January 9, 2014
From around Aleppo in western Syria to small areas of Falluja in central Iraq, al Qaeda now controls territory that stretches more than 400 miles across the heart of the Middle East, according to English and Arab language news accounts as well as accounts on jihadist websites.
Indeed, al Qaeda appears to control more territory in the Arab world than it has done at any time in its history.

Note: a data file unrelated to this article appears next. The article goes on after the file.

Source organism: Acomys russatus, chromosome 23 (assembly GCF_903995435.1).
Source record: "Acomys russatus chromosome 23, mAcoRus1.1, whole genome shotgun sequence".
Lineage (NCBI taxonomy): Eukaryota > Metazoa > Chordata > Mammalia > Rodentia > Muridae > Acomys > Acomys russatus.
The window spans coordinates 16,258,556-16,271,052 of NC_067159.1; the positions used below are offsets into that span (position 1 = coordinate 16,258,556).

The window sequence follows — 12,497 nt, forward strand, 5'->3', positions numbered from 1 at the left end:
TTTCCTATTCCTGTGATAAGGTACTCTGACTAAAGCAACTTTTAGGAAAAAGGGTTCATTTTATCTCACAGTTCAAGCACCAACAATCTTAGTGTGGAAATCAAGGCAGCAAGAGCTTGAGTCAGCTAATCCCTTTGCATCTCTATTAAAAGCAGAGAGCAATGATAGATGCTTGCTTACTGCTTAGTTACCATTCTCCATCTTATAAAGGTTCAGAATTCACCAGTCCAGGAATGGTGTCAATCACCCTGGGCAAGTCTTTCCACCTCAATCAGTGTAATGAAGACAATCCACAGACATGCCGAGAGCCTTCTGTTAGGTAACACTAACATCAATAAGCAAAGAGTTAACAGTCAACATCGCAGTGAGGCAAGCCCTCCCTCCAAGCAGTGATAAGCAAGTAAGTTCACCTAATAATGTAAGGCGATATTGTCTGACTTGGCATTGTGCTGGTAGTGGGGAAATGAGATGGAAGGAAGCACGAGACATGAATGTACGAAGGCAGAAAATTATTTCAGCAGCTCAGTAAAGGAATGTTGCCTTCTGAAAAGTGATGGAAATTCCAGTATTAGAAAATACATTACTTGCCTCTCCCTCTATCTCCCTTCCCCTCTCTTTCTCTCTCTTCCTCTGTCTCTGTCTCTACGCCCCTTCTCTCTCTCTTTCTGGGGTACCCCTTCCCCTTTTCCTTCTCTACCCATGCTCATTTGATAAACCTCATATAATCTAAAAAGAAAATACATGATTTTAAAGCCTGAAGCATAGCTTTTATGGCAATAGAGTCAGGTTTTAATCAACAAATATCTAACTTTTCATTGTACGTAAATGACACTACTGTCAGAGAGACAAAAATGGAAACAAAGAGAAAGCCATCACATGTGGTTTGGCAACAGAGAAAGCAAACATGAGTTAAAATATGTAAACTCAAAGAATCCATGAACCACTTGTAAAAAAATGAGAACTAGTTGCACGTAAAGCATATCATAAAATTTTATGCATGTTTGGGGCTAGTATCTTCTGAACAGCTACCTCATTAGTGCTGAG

The focus of al Qaeda’s leaders has always been regime change in the Arab world in order to install Taliban-style regimes. Al Qaeda’s leader Ayman al-Zawahiri acknowledged as much in his 2001 autobiography, “Knights Under the Banner of the Prophet,” when he explained that the most important strategic goal of al Qaeda was to seize control of a state, or part of a state, somewhere in the Muslim world, explaining that, “without achieving this goal our actions will mean nothing.”
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